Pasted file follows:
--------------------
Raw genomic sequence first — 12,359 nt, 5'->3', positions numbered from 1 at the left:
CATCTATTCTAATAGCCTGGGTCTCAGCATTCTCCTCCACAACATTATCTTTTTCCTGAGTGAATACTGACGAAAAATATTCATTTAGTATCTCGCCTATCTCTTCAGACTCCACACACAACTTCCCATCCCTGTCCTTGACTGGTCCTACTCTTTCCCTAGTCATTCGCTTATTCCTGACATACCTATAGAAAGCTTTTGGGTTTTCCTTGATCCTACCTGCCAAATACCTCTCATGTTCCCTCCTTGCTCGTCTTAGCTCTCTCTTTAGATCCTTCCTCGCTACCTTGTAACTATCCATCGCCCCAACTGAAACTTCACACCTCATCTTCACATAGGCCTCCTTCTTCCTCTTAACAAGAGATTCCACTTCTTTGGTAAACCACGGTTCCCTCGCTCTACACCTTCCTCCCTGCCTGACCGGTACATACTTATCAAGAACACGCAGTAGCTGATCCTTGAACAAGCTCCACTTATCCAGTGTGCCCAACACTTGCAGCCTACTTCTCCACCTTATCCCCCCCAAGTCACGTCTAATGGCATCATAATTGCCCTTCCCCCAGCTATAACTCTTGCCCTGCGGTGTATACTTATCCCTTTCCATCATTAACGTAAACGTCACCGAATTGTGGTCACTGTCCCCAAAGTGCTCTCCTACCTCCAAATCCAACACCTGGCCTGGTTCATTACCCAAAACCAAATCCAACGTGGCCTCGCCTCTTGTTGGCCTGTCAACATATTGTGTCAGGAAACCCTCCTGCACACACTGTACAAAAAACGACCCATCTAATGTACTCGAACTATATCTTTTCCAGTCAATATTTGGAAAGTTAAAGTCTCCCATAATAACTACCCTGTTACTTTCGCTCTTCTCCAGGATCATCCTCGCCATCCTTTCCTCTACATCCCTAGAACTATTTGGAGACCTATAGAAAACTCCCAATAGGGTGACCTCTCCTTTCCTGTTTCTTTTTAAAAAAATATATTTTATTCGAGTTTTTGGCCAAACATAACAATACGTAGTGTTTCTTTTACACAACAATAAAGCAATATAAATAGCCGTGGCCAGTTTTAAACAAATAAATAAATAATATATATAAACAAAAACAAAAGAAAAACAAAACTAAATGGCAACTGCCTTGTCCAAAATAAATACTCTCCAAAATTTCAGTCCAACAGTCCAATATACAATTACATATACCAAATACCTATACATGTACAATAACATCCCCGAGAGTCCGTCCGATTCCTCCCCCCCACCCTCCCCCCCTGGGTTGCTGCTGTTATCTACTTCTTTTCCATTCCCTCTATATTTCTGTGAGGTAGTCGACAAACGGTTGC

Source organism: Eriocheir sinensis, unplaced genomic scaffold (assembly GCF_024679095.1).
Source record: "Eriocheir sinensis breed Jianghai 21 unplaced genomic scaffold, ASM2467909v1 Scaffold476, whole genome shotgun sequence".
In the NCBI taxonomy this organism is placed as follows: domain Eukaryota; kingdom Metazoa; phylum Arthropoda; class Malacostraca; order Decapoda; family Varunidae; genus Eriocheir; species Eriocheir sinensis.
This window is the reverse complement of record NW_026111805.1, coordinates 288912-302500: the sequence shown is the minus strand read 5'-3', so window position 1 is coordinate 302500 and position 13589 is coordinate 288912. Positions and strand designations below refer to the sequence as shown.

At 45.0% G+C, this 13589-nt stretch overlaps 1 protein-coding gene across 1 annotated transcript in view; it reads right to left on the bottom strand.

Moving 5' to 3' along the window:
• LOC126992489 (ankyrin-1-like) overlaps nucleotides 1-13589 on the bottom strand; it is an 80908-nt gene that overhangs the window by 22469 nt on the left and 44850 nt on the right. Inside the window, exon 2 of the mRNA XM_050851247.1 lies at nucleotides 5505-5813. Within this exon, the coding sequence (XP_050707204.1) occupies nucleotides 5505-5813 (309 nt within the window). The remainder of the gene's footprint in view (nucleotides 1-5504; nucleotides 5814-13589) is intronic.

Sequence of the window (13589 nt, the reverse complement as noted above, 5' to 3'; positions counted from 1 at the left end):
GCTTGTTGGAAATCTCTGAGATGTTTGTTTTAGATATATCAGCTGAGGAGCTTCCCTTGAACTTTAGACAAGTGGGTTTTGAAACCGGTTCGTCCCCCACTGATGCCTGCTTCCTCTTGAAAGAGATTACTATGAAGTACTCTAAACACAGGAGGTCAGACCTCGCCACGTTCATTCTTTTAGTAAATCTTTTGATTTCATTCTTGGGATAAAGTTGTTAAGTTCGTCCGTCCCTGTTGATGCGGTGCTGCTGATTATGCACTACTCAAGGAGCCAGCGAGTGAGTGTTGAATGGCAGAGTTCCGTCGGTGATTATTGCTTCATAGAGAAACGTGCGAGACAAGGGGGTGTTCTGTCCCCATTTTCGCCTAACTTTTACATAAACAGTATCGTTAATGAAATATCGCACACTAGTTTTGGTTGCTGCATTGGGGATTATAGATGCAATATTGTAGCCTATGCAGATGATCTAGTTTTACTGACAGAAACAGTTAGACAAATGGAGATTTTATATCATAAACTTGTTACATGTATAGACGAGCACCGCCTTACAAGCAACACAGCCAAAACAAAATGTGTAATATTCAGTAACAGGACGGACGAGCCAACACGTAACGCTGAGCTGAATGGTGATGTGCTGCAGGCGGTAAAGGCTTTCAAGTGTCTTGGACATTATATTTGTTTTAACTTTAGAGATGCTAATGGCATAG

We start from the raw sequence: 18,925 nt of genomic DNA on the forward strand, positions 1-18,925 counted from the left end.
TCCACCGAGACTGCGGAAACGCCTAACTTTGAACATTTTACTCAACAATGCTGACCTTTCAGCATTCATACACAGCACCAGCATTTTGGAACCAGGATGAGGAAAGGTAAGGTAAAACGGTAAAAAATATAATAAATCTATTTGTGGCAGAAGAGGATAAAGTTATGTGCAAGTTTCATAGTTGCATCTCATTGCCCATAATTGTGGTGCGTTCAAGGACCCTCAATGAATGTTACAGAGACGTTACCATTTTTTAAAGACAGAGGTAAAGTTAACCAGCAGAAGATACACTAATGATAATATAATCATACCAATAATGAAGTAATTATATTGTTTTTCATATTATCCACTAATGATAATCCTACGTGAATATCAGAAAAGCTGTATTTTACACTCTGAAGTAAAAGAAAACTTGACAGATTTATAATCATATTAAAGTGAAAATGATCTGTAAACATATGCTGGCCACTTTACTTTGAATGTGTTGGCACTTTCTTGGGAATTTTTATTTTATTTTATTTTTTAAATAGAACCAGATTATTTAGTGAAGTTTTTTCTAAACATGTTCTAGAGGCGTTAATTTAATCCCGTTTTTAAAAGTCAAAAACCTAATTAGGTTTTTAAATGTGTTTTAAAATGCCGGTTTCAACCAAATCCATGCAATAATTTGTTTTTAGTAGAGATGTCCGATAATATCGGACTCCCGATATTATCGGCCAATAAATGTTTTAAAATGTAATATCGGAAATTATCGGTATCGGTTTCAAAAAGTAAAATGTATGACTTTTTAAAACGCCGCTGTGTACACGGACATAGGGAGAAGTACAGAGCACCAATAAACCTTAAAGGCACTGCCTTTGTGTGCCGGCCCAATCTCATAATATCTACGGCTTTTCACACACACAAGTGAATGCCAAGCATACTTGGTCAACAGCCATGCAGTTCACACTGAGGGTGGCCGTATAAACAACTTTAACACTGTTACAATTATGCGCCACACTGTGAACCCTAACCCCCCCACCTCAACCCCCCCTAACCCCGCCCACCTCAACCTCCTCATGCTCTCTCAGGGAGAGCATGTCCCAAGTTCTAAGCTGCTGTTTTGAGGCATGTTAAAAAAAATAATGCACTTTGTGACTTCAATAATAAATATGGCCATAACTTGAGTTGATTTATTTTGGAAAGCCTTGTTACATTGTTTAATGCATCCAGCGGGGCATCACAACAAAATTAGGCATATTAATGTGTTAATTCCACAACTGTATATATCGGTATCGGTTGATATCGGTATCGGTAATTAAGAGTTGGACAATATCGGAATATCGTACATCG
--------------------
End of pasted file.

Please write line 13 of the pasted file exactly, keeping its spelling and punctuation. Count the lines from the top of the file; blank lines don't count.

TCCACCGAGACTGCGGAAACGCCTAACTTTGAACATTTTACTCAACAATGCTGACCTTTCAGCATTCATACACAGCACCAGCATTTTGGAACCAGGATGAGGAAAGGTAAGGTAAAACGGTAAAAAATATAATAAATCTATTTGTGGCAGAAGAGGATAAAGTTATGTGCAAGTTTCATAGTTGCATCTCATTGCCCATAATTGTGGTGCGTTCAAGGACCCTCAATGAATGTTACAGAGACGTTACCATTTTTTAAAGACAGAGGTAAAGTTAACCAGCAGAAGATACACTAATGATAATATAATCATACCAATAATGAAGTAATTATATTGTTTTTCATATTATCCACTAATGATAATCCTACGTGAATATCAGAAAAGCTGTATTTTACACTCTGAAGTAAAAGAAAACTTGACAGATTTATAATCATATTAAAGTGAAAATGATCTGTAAACATATGCTGGCCACTTTACTTTGAATGTGTTGGCACTTTCTTGGGAATTTTTATTTTATTTTATTTTTTAAATAGAACCAGATTATTTAGTGAAGTTTTTTCTAAACATGTTCTAGAGGCGTTAATTTAATCCCGTTTTTAAAAGTCAAAAACCTAATTAGGTTTTTAAATGTGTTTTAAAATGCCGGTTTCAACCAAATCCATGCAATAATTTGTTTTTAGTAGAGATGTCCGATAATATCGGACTCCCGATATTATCGGCCAATAAATGTTTTAAAATGTAATATCGGAAATTATCGGTATCGGTTTCAAAAAGTAAAATGTATGACTTTTTAAAACGCCGCTGTGTACACGGACATAGGGAGAAGTACAGAGCACCAATAAACCTTAAAGGCACTGCCTTTGTGTGCCGGCCCAATCTCATAATATCTACGGCTTTTCACACACACAAGTGAATGCCAAGCATACTTGGTCAACAGCCATGCAGTTCACACTGAGGGTGGCCGTATAAACAACTTTAACACTGTTACAATTATGCGCCACACTGTGAACCCTAACCCCCCCACCTCAACCCCCCCTAACCCCGCCCACCTCAACCTCCTCATGCTCTCTCAGGGAGAGCATGTCCCAAGTTCTAAGCTGCTGTTTTGAGGCATGTTAAAAAAAATAATGCACTTTGTGACTTCAATAATAAATATGGCCATAACTTGAGTTGATTTATTTTGGAAAGCCTTGTTACATTGTTTAATGCATCCAGCGGGGCATCACAACAAAATTAGGCATATTAATGTGTTAATTCCACAACTGTATATATCGGTATCGGTTGATATCGGTATCGGTAATTAAGAGTTGGACAATATCGGAATATCGTACATCG